HTH!

9:03 pm  
Anonymous Nieve said...

More than just helps... :)

but just another question here to clarify the issue: The join helps with one-to-many and many-to-many relations. But what happens when you have a many to one (many items to one publisher), and say the 'one' (publisher) is a very big table, consisting extremely heavy columns (blobs and texts etc'). Now for certain cases I'll need to load all the many (items) joined with only the publisher name.
A join is impossible and a join hql/criteria for a bulk select would take a lot more time than using a view, no? This is at the heart of the issue I was trying to address.

It's a pleasure discussing this with you, I must add :)

9:28 pm  
Anonymous Nieve said...

By 'A join is impossible' I meant <' join table="" '> is impossible since it's a many(items)-to-one(publisher).

(note to self- use the preview option)

9:34 pm  
Blogger James Fitzsimons said...

This is an interesting problem and one that won't be solvable in an elegant manner until there is lazy loading support for properties in NHibernate. In that case you could map your expensive columns (blobs, text, etc) as lazy loaded properties and to a large extent your problem is solved.

In this case I think the easiest way of solving this would be to add a formula column for the publisher name to you item class. In xml mapping terms it would look something like this:
<property name="PublisherName" formula="(select name from Publisher where PublisherId = this.PublisherId)" />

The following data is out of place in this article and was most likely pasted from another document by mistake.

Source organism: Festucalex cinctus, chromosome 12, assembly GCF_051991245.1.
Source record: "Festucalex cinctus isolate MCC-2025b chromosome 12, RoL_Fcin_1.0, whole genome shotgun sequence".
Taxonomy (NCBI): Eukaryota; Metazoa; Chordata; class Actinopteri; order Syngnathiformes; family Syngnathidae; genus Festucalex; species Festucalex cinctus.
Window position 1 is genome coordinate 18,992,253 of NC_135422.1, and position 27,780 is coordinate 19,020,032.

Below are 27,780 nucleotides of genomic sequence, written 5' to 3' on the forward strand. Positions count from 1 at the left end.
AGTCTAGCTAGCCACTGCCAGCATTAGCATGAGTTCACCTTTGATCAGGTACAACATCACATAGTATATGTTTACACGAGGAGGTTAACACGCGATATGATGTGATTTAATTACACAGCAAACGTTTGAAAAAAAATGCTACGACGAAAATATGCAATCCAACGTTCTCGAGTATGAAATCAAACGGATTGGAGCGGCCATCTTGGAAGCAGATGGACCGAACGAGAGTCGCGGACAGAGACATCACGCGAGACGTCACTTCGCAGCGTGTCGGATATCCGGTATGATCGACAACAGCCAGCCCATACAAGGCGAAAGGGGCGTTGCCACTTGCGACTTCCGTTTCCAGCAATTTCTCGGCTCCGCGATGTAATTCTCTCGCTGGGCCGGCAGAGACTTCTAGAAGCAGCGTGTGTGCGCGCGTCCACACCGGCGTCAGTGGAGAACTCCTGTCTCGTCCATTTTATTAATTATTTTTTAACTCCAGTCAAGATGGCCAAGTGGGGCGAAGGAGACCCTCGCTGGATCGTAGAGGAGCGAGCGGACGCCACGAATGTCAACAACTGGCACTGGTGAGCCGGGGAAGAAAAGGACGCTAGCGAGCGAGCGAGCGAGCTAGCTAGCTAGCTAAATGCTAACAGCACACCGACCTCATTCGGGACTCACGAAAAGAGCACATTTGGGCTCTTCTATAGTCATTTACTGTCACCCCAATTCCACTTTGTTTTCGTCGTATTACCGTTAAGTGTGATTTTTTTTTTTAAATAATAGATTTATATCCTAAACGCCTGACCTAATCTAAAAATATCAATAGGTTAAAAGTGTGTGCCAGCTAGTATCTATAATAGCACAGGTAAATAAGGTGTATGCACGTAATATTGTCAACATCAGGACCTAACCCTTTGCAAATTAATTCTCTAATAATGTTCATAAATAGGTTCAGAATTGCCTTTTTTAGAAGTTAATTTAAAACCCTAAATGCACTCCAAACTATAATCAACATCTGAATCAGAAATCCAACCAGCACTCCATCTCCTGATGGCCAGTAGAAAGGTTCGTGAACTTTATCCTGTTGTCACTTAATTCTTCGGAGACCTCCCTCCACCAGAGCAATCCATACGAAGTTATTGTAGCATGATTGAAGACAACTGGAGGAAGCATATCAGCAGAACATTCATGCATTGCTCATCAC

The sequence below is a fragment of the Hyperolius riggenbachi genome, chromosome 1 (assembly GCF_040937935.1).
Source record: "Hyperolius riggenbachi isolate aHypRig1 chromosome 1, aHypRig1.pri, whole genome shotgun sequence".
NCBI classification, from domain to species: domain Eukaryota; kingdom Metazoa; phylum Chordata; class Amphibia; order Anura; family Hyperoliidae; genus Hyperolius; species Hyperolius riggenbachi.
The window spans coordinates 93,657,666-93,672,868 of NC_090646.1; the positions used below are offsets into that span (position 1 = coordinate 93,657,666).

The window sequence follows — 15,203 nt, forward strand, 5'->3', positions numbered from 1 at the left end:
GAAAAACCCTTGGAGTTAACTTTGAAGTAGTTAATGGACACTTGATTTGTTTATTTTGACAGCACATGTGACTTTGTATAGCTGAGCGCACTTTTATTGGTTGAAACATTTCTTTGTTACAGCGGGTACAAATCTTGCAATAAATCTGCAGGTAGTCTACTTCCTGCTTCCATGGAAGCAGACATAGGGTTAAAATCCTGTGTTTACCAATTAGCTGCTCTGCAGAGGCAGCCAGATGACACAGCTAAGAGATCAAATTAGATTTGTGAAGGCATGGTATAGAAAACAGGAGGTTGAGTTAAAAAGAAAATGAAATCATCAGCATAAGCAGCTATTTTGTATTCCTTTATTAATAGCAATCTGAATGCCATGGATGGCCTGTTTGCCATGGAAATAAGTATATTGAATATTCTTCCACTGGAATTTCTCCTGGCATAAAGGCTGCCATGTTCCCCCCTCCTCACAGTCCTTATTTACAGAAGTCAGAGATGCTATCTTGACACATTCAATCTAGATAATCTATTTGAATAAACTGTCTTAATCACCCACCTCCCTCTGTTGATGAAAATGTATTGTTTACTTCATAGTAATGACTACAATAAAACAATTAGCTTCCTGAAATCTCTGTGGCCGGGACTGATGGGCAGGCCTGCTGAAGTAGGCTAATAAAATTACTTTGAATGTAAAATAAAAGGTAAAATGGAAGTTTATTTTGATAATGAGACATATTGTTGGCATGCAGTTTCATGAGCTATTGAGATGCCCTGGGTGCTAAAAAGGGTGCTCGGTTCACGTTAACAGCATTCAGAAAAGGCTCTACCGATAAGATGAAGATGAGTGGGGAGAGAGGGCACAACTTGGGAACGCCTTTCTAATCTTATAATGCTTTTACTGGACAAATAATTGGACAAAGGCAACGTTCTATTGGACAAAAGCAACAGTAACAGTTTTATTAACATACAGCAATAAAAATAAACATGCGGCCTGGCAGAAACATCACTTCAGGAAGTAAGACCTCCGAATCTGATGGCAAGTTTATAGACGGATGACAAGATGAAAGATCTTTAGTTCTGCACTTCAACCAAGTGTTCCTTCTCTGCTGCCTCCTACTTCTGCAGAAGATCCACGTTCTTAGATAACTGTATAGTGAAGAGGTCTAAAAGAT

You would of course need to add a PublisherName property to your item class. This would mean that your bulk loads of your items have everything you need.

You would of probably want to keep the many-to-one relationship with the real publisher class as well, just make sure it's lazy.

One point of clarification with regard to your last comment. You mention that a hql/icriteria join would be more expensive than selecting from a view. Unless you are using materialized views (which is unlikely) then this is not the case. A join will be just as fast as selecting from a view (assuming you are selecting the same columns).

I'm off on holiday for a couple of days from tomorrow. Best of luck, let me know how you get on!

10:55 pm  
Anonymous Nieve said...

Just a quick note to thank you for all the priceless information- the best thing about this post is the fact that it summarises most (if not all) Join strategies in NHibernate. Hope this will serve future readers as it has served me :)

9:18 pm